Overall, given their faculty development, participants perceived themselves as ‘moderately competent’ for observing NTS (mean [SD] 3.42 [0.71]). There was no association between the level of experience and self-perceived overall competence (ρ = 0.122, N = 120, p = 0.185).

Finally, participants were asked whether they had future training needs (Question: ‘Are there any aspects you would like (additional) training for regarding the observation of NTS’). A total of 48% (57/119) answered positively whereas 52% (62/119) declined on having future training goals. There was neither an association between future training needs and self-perceived overall competence (rpb − 0.125, N = 119, p = 0.099), nor with the level of experience (rpb 0.128, N = 119, p = 0.167). Respondents who answered positively on having future training aspects were asked to specify these in an open-ended question. The majority of these answers related to either receiving direct feedback from other peers/experts, e.g. [Translated] ‘… More direct supervision and observation from trainers’ [R18] and [Translated] ‘I would like to see a training with side-by-side NTS analysis by participants and experts of some pre-recorded video fragments.’ [R25] or related to ‘training benefits’ in general, e.g. [Translated] ‘Extra training is always beneficial’ [R20]. Two other interesting quotes stood out: ‘I would like to have [had] formal training during my early practice as [an] observer.’ [R120] and [Translated] ‘…repetitive NTS observation training with some certification as many people are currently observing NTS without any proof of education/training’. [R36].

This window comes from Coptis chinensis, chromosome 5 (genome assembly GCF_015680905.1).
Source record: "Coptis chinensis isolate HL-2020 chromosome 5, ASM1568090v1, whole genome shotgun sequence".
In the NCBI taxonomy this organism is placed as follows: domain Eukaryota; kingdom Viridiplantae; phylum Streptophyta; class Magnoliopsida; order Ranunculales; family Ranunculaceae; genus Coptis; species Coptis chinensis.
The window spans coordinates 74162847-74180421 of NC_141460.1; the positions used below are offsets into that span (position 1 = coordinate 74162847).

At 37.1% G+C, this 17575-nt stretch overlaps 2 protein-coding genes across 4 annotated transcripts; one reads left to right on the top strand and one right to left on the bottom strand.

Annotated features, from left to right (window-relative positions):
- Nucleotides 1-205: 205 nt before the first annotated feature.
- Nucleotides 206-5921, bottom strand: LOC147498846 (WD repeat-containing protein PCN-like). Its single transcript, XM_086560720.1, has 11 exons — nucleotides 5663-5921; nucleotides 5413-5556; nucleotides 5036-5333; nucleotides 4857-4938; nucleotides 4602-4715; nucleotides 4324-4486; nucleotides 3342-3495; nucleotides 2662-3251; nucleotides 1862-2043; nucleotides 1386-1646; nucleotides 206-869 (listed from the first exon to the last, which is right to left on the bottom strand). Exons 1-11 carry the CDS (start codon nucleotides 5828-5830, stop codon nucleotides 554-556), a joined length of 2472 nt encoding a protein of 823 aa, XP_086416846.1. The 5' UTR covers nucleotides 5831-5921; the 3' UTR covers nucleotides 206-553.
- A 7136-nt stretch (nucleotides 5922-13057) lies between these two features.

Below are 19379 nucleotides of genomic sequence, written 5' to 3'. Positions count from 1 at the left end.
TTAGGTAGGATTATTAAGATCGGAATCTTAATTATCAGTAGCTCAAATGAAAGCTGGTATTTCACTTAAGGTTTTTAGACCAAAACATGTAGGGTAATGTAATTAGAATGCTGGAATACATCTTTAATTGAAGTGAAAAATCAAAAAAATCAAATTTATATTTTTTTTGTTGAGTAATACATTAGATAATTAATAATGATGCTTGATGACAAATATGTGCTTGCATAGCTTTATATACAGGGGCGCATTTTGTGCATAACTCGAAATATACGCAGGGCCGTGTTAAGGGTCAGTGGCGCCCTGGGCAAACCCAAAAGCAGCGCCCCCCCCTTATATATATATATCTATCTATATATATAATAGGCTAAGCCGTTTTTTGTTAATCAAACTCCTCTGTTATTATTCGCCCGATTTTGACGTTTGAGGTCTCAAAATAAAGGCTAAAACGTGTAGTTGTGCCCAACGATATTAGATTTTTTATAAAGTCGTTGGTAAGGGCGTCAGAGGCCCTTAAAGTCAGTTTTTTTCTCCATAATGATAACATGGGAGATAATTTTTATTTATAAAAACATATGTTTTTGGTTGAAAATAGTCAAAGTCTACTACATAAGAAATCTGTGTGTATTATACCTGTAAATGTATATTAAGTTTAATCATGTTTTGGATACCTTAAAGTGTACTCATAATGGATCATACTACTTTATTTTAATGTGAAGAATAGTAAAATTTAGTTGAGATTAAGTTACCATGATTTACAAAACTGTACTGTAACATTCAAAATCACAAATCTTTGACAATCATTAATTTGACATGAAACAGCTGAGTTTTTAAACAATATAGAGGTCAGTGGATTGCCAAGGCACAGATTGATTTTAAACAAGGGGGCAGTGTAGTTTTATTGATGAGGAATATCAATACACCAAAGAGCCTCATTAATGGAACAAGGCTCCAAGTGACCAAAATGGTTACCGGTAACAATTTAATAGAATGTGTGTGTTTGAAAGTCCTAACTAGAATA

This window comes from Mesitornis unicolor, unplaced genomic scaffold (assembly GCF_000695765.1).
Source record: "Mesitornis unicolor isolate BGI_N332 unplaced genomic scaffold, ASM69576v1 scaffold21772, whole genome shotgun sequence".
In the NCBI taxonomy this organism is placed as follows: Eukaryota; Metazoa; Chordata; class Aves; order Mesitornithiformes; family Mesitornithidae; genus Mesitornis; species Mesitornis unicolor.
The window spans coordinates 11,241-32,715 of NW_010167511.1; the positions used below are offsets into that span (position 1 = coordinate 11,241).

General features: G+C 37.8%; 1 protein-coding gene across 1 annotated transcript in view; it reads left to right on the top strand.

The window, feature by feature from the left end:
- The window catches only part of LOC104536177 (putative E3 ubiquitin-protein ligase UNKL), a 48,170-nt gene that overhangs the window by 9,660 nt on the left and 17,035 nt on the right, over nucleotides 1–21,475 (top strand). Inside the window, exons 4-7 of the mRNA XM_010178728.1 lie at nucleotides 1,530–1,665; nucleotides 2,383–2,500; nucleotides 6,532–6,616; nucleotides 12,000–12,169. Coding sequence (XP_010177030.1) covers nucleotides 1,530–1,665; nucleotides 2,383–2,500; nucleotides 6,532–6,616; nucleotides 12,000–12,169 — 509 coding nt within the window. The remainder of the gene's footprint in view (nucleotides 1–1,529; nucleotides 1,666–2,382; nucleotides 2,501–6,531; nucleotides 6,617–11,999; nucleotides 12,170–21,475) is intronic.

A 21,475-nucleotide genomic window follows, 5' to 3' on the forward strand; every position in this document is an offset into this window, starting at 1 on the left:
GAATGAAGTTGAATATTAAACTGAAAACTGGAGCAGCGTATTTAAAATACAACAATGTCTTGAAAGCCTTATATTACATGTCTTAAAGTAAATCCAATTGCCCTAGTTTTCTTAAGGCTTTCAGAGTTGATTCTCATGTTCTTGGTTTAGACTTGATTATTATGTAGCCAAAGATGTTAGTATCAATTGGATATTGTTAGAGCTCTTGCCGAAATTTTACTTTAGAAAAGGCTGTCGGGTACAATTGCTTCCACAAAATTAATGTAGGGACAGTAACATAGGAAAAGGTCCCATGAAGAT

This study endorses the opinion that observation of non-technical/behavioural skills is a complex task also within the medical community. The main results of the three explored research questions will be discussed consecutively in the sections below.